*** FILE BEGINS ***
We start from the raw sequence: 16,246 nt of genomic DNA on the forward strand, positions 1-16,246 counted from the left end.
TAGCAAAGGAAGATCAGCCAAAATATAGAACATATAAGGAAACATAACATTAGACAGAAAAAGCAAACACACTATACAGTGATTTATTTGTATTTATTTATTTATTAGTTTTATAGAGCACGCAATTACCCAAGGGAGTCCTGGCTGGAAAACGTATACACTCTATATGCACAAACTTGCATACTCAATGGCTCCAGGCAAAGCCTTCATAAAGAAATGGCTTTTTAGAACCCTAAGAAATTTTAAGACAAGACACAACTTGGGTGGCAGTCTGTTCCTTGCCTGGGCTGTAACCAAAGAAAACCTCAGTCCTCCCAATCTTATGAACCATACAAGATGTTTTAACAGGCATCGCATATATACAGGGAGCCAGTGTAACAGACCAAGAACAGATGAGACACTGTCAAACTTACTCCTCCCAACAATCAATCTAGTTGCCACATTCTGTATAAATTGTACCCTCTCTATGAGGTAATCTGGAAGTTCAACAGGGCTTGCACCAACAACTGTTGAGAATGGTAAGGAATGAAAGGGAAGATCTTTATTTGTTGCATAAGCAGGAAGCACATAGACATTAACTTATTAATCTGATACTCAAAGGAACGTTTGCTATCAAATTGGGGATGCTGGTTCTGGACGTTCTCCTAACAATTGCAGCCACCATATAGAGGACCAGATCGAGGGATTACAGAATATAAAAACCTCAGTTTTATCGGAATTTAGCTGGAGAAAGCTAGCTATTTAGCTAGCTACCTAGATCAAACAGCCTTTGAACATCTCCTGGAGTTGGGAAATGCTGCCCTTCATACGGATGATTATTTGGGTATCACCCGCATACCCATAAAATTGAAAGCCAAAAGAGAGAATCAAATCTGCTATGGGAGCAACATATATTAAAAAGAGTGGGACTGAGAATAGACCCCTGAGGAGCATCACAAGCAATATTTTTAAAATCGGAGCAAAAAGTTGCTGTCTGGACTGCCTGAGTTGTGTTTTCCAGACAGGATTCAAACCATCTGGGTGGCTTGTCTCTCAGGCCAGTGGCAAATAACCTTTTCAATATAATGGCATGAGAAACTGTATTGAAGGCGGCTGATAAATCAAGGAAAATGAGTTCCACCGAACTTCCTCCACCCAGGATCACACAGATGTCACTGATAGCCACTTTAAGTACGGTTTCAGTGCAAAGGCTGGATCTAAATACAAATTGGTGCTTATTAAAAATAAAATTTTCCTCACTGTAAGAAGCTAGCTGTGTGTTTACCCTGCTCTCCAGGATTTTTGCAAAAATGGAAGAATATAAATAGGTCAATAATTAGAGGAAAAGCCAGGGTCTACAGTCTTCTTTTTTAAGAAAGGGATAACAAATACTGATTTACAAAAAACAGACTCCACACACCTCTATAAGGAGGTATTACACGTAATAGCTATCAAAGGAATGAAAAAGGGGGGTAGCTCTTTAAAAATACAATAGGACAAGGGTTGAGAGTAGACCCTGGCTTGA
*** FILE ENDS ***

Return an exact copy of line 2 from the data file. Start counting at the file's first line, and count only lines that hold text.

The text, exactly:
TAGCAAAGGAAGATCAGCCAAAATATAGAACATATAAGGAAACATAACATTAGACAGAAAAAGCAAACACACTATACAGTGATTTATTTGTATTTATTTATTTATTAGTTTTATAGAGCACGCAATTACCCAAGGGAGTCCTGGCTGGAAAACGTATACACTCTATATGCACAAACTTGCATACTCAATGGCTCCAGGCAAAGCCTTCATAAAGAAATGGCTTTTTAGAACCCTAAGAAATTTTAAGACAAGACACAACTTGGGTGGCAGTCTGTTCCTTGCCTGGGCTGTAACCAAAGAAAACCTCAGTCCTCCCAATCTTATGAACCATACAAGATGTTTTAACAGGCATCGCATATATACAGGGAGCCAGTGTAACAGACCAAGAACAGATGAGACACTGTCAAACTTACTCCTCCCAACAATCAATCTAGTTGCCACATTCTGTATAAATTGTACCCTCTCTATGAGGTAATCTGGAAGTTCAACAGGGCTTGCACCAACAACTGTTGAGAATGGTAAGGAATGAAAGGGAAGATCTTTATTTGTTGCATAAGCAGGAAGCACATAGACATTAACTTATTAATCTGATACTCAAAGGAACGTTTGCTATCAAATTGGGGATGCTGGTTCTGGACGTTCTCCTAACAATTGCAGCCACCATATAGAGGACCAGATCGAGGGATTACAGAATATAAAAACCTCAGTTTTATCGGAATTTAGCTGGAGAAAGCTAGCTATTTAGCTAGCTACCTAGATCAAACAGCCTTTGAACATCTCCTGGAGTTGGGAAATGCTGCCCTTCATACGGATGATTATTTGGGTATCACCCGCATACCCATAAAATTGAAAGCCAAAAGAGAGAATCAAATCTGCTATGGGAGCAACATATATTAAAAAGAGTGGGACTGAGAATAGACCCCTGAGGAGCATCACAAGCAATATTTTTAAAATCGGAGCAAAAAGTTGCTGTCTGGACTGCCTGAGTTGTGTTTTCCAGACAGGATTCAAACCATCTGGGTGGCTTGTCTCTCAGGCCAGTGGCAAATAACCTTTTCAATATAATGGCATGAGAAACTGTATTGAAGGCGGCTGATAAATCAAGGAAAATGAGTTCCACCGAACTTCCTCCACCCAGGATCACACAGATGTCACTGATAGCCACTTTAAGTACGGTTTCAGTGCAAAGGCTGGATCTAAATACAAATTGGTGCTTATTAAAAATAAAATTTTCCTCACTGTAAGAAGCTAGCTGTGTGTTTACCCTGCTCTCCAGGATTTTTGCAAAAATGGAAGAATATAAATAGGTCAATAATTAGAGGAAAAGCCAGGGTCTACAGTCTTCTTTTTTAAGAAAGGGATAACAAATACTGATTTACAAAAAACAGACTCCACACACCTCTATAAGGAGGTATTACACGTAATAGCTATCAAAGGAATGAAAAAGGGGGGTAGCTCTTTAAAAATACAATAGGACAAGGGTTGAGAGTAGACCCTGGCTTGA